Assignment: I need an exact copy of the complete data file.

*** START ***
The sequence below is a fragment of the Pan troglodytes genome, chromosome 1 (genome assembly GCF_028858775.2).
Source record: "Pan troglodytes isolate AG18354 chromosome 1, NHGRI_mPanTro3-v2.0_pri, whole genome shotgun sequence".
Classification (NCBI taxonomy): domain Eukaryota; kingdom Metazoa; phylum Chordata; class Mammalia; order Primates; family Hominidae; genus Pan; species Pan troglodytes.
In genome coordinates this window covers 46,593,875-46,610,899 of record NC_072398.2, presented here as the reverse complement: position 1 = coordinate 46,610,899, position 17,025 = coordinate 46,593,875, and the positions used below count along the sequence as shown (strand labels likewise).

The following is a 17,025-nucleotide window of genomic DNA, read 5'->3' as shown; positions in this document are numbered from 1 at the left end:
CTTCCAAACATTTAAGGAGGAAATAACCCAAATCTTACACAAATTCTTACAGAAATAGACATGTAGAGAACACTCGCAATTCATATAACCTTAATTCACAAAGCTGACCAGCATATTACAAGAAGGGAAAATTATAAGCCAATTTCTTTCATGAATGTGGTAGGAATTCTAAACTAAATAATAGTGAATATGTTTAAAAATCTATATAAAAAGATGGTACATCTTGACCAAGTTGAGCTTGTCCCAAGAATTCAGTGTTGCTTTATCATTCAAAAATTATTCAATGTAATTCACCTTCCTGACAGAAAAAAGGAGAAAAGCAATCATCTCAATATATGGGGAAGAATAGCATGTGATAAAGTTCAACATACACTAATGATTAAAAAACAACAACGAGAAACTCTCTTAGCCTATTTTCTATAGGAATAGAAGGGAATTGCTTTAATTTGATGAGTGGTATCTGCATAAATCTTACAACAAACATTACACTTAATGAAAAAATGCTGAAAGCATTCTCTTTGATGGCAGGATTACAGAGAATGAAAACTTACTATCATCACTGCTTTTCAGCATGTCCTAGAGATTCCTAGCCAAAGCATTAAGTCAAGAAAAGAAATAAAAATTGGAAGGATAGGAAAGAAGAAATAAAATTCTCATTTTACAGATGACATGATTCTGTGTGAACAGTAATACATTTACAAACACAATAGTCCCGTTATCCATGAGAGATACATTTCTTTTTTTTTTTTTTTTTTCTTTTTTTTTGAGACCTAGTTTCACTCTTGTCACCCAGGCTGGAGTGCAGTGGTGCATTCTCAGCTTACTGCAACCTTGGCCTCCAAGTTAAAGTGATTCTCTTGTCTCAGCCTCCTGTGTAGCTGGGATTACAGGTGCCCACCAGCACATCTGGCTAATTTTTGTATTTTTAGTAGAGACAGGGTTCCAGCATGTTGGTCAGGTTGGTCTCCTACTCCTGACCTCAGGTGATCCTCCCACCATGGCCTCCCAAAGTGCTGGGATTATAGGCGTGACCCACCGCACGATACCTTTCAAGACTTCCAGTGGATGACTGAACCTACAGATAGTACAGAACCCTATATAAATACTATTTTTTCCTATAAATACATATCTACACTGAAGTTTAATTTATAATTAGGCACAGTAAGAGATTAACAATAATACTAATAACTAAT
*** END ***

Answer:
The sequence below is a fragment of the Pan troglodytes genome, chromosome 1 (genome assembly GCF_028858775.2).
Source record: "Pan troglodytes isolate AG18354 chromosome 1, NHGRI_mPanTro3-v2.0_pri, whole genome shotgun sequence".
Classification (NCBI taxonomy): domain Eukaryota; kingdom Metazoa; phylum Chordata; class Mammalia; order Primates; family Hominidae; genus Pan; species Pan troglodytes.
In genome coordinates this window covers 46,593,875-46,610,899 of record NC_072398.2, presented here as the reverse complement: position 1 = coordinate 46,610,899, position 17,025 = coordinate 46,593,875, and the positions used below count along the sequence as shown (strand labels likewise).

The following is a 17,025-nucleotide window of genomic DNA, read 5'->3' as shown; positions in this document are numbered from 1 at the left end:
CTTCCAAACATTTAAGGAGGAAATAACCCAAATCTTACACAAATTCTTACAGAAATAGACATGTAGAGAACACTCGCAATTCATATAACCTTAATTCACAAAGCTGACCAGCATATTACAAGAAGGGAAAATTATAAGCCAATTTCTTTCATGAATGTGGTAGGAATTCTAAACTAAATAATAGTGAATATGTTTAAAAATCTATATAAAAAGATGGTACATCTTGACCAAGTTGAGCTTGTCCCAAGAATTCAGTGTTGCTTTATCATTCAAAAATTATTCAATGTAATTCACCTTCCTGACAGAAAAAAGGAGAAAAGCAATCATCTCAATATATGGGGAAGAATAGCATGTGATAAAGTTCAACATACACTAATGATTAAAAAACAACAACGAGAAACTCTCTTAGCCTATTTTCTATAGGAATAGAAGGGAATTGCTTTAATTTGATGAGTGGTATCTGCATAAATCTTACAACAAACATTACACTTAATGAAAAAATGCTGAAAGCATTCTCTTTGATGGCAGGATTACAGAGAATGAAAACTTACTATCATCACTGCTTTTCAGCATGTCCTAGAGATTCCTAGCCAAAGCATTAAGTCAAGAAAAGAAATAAAAATTGGAAGGATAGGAAAGAAGAAATAAAATTCTCATTTTACAGATGACATGATTCTGTGTGAACAGTAATACATTTACAAACACAATAGTCCCGTTATCCATGAGAGATACATTTCTTTTTTTTTTTTTTTTTTCTTTTTTTTTGAGACCTAGTTTCACTCTTGTCACCCAGGCTGGAGTGCAGTGGTGCATTCTCAGCTTACTGCAACCTTGGCCTCCAAGTTAAAGTGATTCTCTTGTCTCAGCCTCCTGTGTAGCTGGGATTACAGGTGCCCACCAGCACATCTGGCTAATTTTTGTATTTTTAGTAGAGACAGGGTTCCAGCATGTTGGTCAGGTTGGTCTCCTACTCCTGACCTCAGGTGATCCTCCCACCATGGCCTCCCAAAGTGCTGGGATTATAGGCGTGACCCACCGCACGATACCTTTCAAGACTTCCAGTGGATGACTGAACCTACAGATAGTACAGAACCCTATATAAATACTATTTTTTCCTATAAATACATATCTACACTGAAGTTTAATTTATAATTAGGCACAGTAAGAGATTAACAATAATACTAATAACTAAT